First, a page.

Cerebrospinal fluid (CSF) is a clear liquid that is around and within the organs of the central nervous system. Estimates are that there is approximately 125 mL to 150 mL of CSF in the body at any given time. However, it is important to note that there are continuous generation and reabsorption of CSF. Depending on the rate of production and absorption (which varies individually), the supply of CSF can be replaced about every 7.5 hours. Most of this fluid is produced in the ventricles of the brain by the choroid plexus—however, the ependymal cells, which line the ventricles, produce a smaller portion. After production, the fluid travels through the ventricles and then around the brain and spinal cord. It is then reabsorbed directly into the blood through structures in the arachnoid mater called arachnoid villi (arachnoid granulations). Importantly, this fluid can be examined clinically through a lumbar puncture. With a lumbar puncture, physicians can look for abnormalities in the CSF, which can help create a differential diagnosis.
Structure and Function
CSF appears to have several important functions. One of these is functions is to provide a buoyant force to support the brain. The brain has a significant amount of mass (approximately 1400 gm) while at the same time being relatively malleable. However, since the CSF surrounds the brain, it dissipates much of the downward force that would normally act on the organ. This dissipation reduces the stress on the brain and allows for it to maintain its shape. Another function of CSF that comes from its physical properties as fluid is to protect the brain from the damage that would result from a sudden movement of the skull. Any rapid acceleration/deceleration of the head has the potential to injure the delicate contents contained within.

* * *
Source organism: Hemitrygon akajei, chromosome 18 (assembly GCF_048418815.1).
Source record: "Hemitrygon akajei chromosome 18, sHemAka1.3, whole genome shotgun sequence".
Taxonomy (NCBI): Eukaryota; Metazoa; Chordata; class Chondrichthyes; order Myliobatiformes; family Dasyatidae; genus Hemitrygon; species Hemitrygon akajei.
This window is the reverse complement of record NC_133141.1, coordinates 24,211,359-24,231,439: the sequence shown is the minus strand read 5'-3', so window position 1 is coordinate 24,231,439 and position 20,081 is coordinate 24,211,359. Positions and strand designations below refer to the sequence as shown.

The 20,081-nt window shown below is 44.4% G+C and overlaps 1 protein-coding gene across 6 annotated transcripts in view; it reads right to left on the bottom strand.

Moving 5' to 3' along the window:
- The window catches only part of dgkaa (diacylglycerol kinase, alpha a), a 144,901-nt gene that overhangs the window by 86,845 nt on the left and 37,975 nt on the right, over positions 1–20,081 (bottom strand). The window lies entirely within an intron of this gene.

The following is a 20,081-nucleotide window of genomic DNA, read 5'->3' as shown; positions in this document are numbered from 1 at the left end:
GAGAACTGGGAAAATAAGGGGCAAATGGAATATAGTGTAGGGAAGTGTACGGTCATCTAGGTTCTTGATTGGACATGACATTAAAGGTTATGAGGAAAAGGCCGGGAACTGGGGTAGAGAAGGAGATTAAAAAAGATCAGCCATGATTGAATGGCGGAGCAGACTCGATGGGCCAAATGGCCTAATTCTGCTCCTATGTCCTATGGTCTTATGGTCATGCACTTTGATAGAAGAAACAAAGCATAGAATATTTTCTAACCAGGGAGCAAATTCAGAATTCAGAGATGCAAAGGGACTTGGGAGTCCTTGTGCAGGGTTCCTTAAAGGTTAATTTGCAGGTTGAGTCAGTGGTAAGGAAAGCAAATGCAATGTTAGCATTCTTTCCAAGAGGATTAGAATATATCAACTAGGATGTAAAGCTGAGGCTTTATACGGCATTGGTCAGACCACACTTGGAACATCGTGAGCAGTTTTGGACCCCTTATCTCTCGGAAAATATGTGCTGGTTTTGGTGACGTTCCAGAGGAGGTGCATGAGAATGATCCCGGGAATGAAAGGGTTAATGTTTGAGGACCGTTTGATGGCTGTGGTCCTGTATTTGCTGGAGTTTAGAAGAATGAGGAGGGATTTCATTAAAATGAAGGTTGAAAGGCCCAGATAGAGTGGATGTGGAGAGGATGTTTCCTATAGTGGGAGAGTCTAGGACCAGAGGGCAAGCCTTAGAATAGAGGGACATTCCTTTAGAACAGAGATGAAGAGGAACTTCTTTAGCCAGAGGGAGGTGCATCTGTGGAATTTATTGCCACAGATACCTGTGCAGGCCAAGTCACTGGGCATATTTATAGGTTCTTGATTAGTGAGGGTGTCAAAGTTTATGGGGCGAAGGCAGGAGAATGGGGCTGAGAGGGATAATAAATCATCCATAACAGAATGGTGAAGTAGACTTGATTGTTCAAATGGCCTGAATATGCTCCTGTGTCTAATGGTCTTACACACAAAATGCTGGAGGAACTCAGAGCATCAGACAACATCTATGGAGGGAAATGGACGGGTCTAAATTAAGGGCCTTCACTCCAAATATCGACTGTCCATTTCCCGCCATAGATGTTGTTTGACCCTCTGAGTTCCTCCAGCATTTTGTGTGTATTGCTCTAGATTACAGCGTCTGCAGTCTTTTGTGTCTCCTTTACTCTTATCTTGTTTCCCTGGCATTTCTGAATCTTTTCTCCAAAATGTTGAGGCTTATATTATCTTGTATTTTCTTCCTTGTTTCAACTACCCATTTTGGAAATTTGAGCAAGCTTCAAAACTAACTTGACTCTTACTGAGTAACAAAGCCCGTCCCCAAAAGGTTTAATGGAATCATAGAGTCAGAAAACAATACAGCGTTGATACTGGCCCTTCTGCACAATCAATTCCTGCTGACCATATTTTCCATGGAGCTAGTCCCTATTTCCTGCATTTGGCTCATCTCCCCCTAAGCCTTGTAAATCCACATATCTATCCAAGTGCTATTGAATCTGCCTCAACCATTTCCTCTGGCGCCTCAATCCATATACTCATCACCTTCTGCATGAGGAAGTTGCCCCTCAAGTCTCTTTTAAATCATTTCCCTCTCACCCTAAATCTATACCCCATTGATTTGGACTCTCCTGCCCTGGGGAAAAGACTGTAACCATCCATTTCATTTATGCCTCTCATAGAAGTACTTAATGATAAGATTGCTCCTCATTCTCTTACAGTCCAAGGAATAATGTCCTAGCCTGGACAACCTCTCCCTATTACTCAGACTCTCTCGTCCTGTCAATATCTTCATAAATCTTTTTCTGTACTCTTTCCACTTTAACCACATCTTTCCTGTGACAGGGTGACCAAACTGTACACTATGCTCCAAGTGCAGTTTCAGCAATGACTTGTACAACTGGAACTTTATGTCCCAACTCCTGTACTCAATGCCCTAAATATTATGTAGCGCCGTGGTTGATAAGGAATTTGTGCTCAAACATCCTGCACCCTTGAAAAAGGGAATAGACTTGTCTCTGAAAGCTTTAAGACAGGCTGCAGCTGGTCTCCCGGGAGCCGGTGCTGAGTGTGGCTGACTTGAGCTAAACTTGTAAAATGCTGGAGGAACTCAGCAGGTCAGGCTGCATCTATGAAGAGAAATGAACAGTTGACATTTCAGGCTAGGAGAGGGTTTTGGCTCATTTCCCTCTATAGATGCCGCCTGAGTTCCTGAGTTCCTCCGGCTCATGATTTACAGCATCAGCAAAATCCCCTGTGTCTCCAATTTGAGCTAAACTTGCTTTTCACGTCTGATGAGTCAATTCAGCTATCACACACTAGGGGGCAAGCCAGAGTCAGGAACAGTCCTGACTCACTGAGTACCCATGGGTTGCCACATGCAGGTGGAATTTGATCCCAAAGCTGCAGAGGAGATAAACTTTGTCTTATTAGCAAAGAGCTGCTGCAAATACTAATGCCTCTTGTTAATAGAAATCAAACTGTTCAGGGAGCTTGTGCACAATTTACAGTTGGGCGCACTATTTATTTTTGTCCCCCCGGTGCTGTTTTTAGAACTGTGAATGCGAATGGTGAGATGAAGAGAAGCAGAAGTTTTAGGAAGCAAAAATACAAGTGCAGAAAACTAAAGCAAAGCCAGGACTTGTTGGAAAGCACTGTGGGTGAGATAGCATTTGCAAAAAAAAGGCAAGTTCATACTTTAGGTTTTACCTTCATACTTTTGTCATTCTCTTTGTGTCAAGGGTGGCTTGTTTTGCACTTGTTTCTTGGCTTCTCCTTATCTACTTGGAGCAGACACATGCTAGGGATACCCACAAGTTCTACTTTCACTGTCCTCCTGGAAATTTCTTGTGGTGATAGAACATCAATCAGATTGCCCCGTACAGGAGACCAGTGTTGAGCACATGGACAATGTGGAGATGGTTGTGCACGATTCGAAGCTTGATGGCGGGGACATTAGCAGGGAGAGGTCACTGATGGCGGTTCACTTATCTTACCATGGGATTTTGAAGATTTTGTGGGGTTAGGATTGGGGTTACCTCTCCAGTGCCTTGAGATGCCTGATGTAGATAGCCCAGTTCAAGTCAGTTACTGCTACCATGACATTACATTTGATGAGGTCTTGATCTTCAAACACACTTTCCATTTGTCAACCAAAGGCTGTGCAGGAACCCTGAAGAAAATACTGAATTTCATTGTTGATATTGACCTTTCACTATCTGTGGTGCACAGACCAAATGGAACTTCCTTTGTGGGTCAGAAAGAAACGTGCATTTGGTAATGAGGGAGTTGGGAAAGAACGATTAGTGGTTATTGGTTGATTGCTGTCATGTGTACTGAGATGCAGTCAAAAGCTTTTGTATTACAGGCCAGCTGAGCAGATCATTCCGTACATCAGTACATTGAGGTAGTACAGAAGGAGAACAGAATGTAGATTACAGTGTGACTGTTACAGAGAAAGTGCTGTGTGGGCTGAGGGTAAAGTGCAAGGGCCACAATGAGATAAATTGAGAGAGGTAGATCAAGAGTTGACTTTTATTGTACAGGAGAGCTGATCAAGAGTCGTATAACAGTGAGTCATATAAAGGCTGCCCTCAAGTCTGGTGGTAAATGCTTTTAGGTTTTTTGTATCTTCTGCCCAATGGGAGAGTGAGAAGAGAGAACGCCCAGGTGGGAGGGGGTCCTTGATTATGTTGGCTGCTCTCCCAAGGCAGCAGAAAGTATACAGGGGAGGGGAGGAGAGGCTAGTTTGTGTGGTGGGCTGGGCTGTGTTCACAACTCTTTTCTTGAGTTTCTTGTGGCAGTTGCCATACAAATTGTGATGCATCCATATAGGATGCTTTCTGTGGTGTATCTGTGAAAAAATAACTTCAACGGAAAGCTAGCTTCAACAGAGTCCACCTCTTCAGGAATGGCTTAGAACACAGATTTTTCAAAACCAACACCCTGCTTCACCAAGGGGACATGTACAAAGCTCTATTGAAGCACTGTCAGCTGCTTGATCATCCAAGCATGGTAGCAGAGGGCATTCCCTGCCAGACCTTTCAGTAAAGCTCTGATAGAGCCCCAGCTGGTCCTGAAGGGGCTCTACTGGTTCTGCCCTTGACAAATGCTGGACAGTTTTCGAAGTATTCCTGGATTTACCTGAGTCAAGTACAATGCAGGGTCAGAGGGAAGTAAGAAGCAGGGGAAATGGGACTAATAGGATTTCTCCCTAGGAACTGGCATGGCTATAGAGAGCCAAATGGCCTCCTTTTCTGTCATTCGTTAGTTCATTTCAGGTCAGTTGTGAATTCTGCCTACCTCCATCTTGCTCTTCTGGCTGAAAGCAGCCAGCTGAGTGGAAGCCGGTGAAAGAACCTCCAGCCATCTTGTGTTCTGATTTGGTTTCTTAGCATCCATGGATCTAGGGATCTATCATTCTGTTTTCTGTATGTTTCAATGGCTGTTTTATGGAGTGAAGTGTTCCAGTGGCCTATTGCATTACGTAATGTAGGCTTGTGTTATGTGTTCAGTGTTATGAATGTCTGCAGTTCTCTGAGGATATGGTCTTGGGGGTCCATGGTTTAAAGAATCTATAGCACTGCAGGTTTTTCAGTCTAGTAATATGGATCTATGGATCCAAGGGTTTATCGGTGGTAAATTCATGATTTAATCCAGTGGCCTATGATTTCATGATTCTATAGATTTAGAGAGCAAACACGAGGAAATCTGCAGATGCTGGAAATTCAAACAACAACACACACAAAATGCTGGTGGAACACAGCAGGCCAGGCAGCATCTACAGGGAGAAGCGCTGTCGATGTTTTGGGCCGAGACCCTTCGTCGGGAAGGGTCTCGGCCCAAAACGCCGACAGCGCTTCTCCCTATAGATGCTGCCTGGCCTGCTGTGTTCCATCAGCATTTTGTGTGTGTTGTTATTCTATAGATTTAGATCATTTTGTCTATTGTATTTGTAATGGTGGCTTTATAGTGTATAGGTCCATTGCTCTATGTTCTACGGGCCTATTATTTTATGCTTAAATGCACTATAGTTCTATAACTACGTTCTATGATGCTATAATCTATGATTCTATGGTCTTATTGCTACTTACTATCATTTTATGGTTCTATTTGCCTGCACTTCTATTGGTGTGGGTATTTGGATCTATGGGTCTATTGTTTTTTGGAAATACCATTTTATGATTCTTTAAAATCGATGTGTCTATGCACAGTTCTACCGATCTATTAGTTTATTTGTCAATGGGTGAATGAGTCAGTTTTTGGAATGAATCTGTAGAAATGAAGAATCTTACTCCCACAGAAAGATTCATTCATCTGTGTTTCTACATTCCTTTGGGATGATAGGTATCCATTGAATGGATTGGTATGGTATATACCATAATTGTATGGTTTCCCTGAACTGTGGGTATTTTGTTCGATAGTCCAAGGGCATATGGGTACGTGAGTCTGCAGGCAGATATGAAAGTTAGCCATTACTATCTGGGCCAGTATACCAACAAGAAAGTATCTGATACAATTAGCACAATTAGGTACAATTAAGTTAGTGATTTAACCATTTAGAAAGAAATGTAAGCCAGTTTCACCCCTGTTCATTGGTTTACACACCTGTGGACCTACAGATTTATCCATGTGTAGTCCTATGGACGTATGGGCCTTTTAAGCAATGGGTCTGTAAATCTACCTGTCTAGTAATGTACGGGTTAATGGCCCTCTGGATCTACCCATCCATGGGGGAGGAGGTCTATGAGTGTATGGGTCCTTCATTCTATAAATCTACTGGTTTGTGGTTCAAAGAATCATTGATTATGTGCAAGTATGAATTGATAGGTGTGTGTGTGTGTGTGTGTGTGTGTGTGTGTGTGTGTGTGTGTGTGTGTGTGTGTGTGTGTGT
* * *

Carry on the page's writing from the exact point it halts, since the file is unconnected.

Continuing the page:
The CSF helps reduce the potential damage in such an event by acting as a cushion and a shock absorber. Since there are continuous production and production of CSF, it also appears to help clear waste products from around the brain and regulate intracranial pressures. This dynamic process can be controlled by either increasing or reducing production to match the central nervous system's needs at any given time. A similar regulatory mechanism can also reduce ischemia in the central nervous system (CNS) tissues. In times of ischemia, it is possible for the volume of CSF to decrease, and therefore, decrease intracranial pressures. This decrease in intracranial pressure reduces the mechanical stress on blood vessels and may reduce ischemia.
It is not currently known when the production of CSF first begins. However, the choroid plexus is visibly developing at around 32 days of development. The arachnoid villi are also beginning to form around 35 weeks with continued development during the first 18 months of life.
Any neurosurgical intervention involving the ventricles, especially the external ventriculostomy, requires strict aseptic precautions as meningitis and ventriculitis can develop if infection infiltrates the CSF.
An important clinical test that clinicians use to monitor the CSF is the lumbar puncture (spinal tap). In this procedure, a long, hollow needle is typically inserted into the subarachnoid space of the lumbar spine just below where the spinal cord ends (usually below L2). The needle can then be uncapped, and samples of CSF can be obtained. The first thing to note when doing a lumbar puncture is the opening CSF pressure. A high opening pressure can suggest various conditions, including hydrocephalus, intracranial mass, and idiopathic intracranial hypertension. When there is an elevated CSF pressure, there is a risk of damage to the brain by reducing the pressure too quickly.